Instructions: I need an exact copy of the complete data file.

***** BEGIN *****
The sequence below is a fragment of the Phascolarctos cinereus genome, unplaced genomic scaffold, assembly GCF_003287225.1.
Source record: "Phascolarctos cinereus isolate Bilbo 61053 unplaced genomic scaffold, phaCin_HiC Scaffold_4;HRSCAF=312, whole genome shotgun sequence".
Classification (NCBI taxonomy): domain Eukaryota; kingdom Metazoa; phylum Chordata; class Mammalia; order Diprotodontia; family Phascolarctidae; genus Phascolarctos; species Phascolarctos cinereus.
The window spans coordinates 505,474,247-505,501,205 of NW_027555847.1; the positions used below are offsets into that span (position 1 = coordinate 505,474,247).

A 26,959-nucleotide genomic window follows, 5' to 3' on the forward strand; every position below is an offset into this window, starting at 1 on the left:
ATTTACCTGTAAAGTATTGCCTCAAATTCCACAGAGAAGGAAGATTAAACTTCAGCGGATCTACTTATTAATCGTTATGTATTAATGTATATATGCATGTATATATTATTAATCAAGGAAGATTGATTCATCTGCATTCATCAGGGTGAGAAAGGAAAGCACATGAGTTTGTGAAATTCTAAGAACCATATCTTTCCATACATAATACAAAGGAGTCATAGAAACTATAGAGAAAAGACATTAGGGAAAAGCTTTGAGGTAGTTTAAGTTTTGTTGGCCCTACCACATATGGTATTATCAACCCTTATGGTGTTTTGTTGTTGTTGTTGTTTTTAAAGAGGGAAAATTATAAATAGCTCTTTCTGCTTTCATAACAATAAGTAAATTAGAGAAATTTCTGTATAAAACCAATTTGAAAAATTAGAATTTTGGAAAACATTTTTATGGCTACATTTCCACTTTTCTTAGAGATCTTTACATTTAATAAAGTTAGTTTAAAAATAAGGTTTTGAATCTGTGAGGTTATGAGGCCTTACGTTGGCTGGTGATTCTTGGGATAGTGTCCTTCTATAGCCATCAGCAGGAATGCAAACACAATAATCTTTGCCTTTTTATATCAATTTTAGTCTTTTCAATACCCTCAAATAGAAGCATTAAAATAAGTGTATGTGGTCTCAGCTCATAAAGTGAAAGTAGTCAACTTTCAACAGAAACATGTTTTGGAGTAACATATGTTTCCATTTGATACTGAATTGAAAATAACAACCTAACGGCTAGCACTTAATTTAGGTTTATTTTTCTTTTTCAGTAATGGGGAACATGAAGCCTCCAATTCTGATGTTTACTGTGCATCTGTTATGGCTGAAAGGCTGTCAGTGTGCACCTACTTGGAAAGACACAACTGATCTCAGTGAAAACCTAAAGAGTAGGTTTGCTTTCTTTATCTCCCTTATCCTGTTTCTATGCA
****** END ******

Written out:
The sequence below is a fragment of the Phascolarctos cinereus genome, unplaced genomic scaffold, assembly GCF_003287225.1.
Source record: "Phascolarctos cinereus isolate Bilbo 61053 unplaced genomic scaffold, phaCin_HiC Scaffold_4;HRSCAF=312, whole genome shotgun sequence".
Classification (NCBI taxonomy): domain Eukaryota; kingdom Metazoa; phylum Chordata; class Mammalia; order Diprotodontia; family Phascolarctidae; genus Phascolarctos; species Phascolarctos cinereus.
The window spans coordinates 505,474,247-505,501,205 of NW_027555847.1; the positions used below are offsets into that span (position 1 = coordinate 505,474,247).

A 26,959-nucleotide genomic window follows, 5' to 3' on the forward strand; every position below is an offset into this window, starting at 1 on the left:
ATTTACCTGTAAAGTATTGCCTCAAATTCCACAGAGAAGGAAGATTAAACTTCAGCGGATCTACTTATTAATCGTTATGTATTAATGTATATATGCATGTATATATTATTAATCAAGGAAGATTGATTCATCTGCATTCATCAGGGTGAGAAAGGAAAGCACATGAGTTTGTGAAATTCTAAGAACCATATCTTTCCATACATAATACAAAGGAGTCATAGAAACTATAGAGAAAAGACATTAGGGAAAAGCTTTGAGGTAGTTTAAGTTTTGTTGGCCCTACCACATATGGTATTATCAACCCTTATGGTGTTTTGTTGTTGTTGTTGTTTTTAAAGAGGGAAAATTATAAATAGCTCTTTCTGCTTTCATAACAATAAGTAAATTAGAGAAATTTCTGTATAAAACCAATTTGAAAAATTAGAATTTTGGAAAACATTTTTATGGCTACATTTCCACTTTTCTTAGAGATCTTTACATTTAATAAAGTTAGTTTAAAAATAAGGTTTTGAATCTGTGAGGTTATGAGGCCTTACGTTGGCTGGTGATTCTTGGGATAGTGTCCTTCTATAGCCATCAGCAGGAATGCAAACACAATAATCTTTGCCTTTTTATATCAATTTTAGTCTTTTCAATACCCTCAAATAGAAGCATTAAAATAAGTGTATGTGGTCTCAGCTCATAAAGTGAAAGTAGTCAACTTTCAACAGAAACATGTTTTGGAGTAACATATGTTTCCATTTGATACTGAATTGAAAATAACAACCTAACGGCTAGCACTTAATTTAGGTTTATTTTTCTTTTTCAGTAATGGGGAACATGAAGCCTCCAATTCTGATGTTTACTGTGCATCTGTTATGGCTGAAAGGCTGTCAGTGTGCACCTACTTGGAAAGACACAACTGATCTCAGTGAAAACCTAAAGAGTAGGTTTGCTTTCTTTATCTCCCTTATCCTGTTTCTATGCA